Phyllis Hammond Clegg, A Forgotten Queen Of The Australian Skating Scene

Phyllis Hammond Clegg and Cyril MacGillicuddy. Photo courtesy National Library Of Australia.

"The Clegg sisters have always been greatly admired in Victoria, and belong to the series of girls who are such clever skaters. Their parents, Mr. and Mrs. Clegg, have a beautiful home at St. Kilda, and entertain frequently and upon a lavish and attractive scale." - "Sunday Times", November 30, 1913

Phyllis Hammond Clegg was born in 1892 in St. Kilda, a suburb of Melbourne, Australia, to Mary Ann (Goddard) and William Hammond Clegg, a British born Colonel. She and her two sisters were raised in the lap of Victorian luxury. She was privately tutored in French and spent much of her childhood singing, acting, giving recitations at charity fundraisers and attending lavish dances and teas. However, by the time she was a teenager, Phyllis had found her true calling: figure skating.

Phyllis Hammond Clegg and Cyril MacGillicuddy. Photos courtesy National Library Of Australia.

Phyllis learned to skate at the Melbourne Glaciarium and was the belle of the ball at the rink's many costume carnivals. In 1909, she won the prize for Most Original Costume at the Glacarium's Arctic Display, dressed as 'La France' in a red, white and blue costume depicting the French flag. She was so taken with the sport that she made the long voyage by ocean liner to Great Britain, where she studied the sport at Prince's Skating Club in London. Eminent British skater, judge and writer T.D. Richardson once recalled, "The well-known Miss Phyllis Hammond-Clegg (Billy Clegg to her intimates)'s waltzing was a joy for both partner and spectator in the years just before the First World War at Prince's, where she attracted great attention and with whom we all wanted to dance."

In 1912, a London weekly newspaper praised her skating thusly: "Sure, light and easy in all her curves, she uses the most graceful and supple of figures with an instinct for rhythmic movement quite delightful to watch... Above all, she has to perfection those undulatory swings and those floating changes, matching the murmuring pulsations and dreamy cadences of langurous waltz melodies." From Prince's, Phyllis travelled to Switzerland, where she "caused quite a sensation" on the ice, according to "Punch" magazine, when she stayed at the Adelboden Grand Hotel.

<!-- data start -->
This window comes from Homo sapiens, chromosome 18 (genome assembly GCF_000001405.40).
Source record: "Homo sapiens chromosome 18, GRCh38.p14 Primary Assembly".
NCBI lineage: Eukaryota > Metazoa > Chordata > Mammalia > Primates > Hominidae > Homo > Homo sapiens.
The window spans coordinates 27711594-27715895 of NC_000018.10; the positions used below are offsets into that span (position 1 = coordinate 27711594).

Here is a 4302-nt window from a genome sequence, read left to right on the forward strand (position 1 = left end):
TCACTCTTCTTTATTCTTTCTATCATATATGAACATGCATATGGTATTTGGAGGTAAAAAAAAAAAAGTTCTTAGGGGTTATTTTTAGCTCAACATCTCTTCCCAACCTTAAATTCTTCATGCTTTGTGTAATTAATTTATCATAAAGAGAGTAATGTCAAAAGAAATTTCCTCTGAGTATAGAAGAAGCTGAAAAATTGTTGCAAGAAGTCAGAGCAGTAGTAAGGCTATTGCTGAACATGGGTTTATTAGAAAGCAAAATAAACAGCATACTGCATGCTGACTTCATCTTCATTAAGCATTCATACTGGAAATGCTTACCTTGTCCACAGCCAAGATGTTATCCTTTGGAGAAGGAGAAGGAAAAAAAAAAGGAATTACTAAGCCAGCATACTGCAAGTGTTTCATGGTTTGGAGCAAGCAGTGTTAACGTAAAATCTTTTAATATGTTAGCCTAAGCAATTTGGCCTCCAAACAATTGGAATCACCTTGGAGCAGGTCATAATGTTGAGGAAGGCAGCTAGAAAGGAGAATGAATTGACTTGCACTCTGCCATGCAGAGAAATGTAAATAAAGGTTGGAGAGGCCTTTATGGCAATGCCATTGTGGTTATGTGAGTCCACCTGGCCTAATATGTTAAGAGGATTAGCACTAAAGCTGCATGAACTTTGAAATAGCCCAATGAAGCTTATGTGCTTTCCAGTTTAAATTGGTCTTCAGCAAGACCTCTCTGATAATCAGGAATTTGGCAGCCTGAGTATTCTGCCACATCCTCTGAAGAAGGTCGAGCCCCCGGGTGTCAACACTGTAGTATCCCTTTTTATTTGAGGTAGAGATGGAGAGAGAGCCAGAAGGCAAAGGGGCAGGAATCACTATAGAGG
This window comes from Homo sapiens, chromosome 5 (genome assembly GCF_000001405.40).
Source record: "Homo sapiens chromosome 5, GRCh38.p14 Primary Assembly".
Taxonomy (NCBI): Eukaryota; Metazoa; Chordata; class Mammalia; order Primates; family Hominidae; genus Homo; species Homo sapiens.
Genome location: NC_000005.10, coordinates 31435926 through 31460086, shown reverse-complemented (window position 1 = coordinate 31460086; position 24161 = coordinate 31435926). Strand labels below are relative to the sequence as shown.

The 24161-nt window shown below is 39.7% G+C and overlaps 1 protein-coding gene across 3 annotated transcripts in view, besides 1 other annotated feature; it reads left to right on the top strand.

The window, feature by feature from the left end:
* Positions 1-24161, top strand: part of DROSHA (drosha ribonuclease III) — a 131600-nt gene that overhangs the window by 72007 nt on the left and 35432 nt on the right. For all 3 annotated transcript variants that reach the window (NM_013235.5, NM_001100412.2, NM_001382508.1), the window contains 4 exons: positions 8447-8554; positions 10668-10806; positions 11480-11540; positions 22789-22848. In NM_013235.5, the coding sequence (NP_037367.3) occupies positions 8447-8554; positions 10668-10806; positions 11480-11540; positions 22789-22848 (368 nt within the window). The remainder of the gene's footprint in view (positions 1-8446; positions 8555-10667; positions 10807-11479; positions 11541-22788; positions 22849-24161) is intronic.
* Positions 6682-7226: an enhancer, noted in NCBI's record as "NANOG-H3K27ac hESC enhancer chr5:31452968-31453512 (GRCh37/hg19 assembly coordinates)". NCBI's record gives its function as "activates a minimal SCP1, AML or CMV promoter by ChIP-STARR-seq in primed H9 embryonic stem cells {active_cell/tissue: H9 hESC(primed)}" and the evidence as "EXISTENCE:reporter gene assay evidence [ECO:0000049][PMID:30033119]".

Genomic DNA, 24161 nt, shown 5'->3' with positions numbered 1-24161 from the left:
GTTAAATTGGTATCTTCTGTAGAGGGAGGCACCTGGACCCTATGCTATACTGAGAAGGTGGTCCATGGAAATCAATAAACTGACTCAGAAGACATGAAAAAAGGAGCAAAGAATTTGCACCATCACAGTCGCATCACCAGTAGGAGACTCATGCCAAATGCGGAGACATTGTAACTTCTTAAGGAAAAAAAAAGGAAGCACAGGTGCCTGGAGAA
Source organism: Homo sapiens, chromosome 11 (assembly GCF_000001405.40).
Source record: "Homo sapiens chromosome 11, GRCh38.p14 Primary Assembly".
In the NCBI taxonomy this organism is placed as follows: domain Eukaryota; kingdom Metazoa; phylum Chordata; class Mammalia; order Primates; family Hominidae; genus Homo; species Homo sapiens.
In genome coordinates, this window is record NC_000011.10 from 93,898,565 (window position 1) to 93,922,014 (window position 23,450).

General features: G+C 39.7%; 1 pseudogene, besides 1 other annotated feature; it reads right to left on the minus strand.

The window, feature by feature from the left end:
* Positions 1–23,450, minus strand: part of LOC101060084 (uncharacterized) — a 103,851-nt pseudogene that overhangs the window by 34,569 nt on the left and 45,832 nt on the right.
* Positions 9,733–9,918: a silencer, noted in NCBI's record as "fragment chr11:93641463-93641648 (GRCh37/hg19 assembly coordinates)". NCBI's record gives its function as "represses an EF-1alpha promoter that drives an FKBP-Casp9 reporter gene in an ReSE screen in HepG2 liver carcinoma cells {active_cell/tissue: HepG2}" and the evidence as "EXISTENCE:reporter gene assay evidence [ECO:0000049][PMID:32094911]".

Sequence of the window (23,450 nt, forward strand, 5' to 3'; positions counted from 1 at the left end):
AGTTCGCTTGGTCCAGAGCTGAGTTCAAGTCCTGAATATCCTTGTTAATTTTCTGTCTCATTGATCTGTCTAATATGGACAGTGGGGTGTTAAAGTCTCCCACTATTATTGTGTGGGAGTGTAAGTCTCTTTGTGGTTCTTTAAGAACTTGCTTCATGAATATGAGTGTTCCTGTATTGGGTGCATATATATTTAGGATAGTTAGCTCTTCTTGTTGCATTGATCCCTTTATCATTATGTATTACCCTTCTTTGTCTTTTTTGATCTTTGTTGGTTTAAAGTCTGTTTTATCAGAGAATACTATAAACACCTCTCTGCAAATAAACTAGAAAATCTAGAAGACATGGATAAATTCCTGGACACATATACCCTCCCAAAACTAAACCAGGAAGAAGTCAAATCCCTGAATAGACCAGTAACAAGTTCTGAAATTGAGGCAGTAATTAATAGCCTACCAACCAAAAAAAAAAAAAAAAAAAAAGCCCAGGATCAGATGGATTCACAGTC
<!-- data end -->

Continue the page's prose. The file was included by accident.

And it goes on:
Returning to Australia in 1913, Phyllis established herself as the queen of the Australian skating scene, performing in ice pantomimes and carnivals at the Melbourne Glaciarium, winning a Waltzing Championship with Cyril MacGillicuddy and winning the Australian women's title, not recognized historically as such as it was held during the years the event was held in Sydney independently of the Australia's Skating Association. Her speciality? The 'rag-time twostep'. She and her sister Dolly also helped establish a Sunday skating club, which ruffled feathers with locals who opposed anything but church happening on the Sabbath.

Phyllis' husband Simon Fraser Jr.

On February 17, 1914, Phyllis and Simon Fraser Jr., a hockey player and Olympic rower, tied the knot at a lavish wedding at the Scots' Church in Melbourne. The February 21, 1914 issue of "The Leader" described her as having "beauty above the average pretty girl" and being dressed in "white crepe de chine, draped artistically with Limerick lace... Very becoming, as well as novel, was the little chaplet of laurel leaves, which held in place the bridal veil - the veil which Lady Frank Madden had worn on her wedding day."

Phyllis and her children. Photos courtesy Stonnington History Center.

In 1919, both Phyllis and her husband contracted the Spanish flu after attending a boat race. She barely survived; he didn't. She was left a widowed mother of three at the age of twenty seven. How did Phyllis deal with her grief? She returned to the figure skating, making trips to Wengen, Switzerland to further study her craft. In September of 1924, the former queen of Australian skating performed in an ice carnival starring Sadie Cambridge and Albert Enders. She skated a duet with Hilda, the daughter of Sir John Grice. Their performance was described as "especially beautiful. Intricate figures and movements were accomplished with consummate ease, and the whole thing was a delight to watch."

1924 Lagonda M45 Tourer. Photo courtesy Aston Martin. Used for editorial purposes per license permissions.

Phyllis was a modern woman of the times, a 'real life Miss Fisher' in many ways, minus the sleuthing of course. She participated in an automobile race, driving her late husband's Aston Martin. She travelled to Hollywood, learned to fly an airplane, golfed, swam and took up water skiing. Much of her time, however, was devoted to philanthropic efforts with her late husband's mother Lady Fraser. 
During World War II, she volunteered with the Australian Comforts Fund.

Phyllis operating an automatic sock knitting machine at the headquarters of the Australian Comforts Fund during World War II. Photo courtesy Australian War Memorial.

Phyllis died July 14, 1962 at the age of seventy in the Melbourne suburb of Toorak, leaving behind only distant echoes of a time when she was one of her city's most adored skaters.

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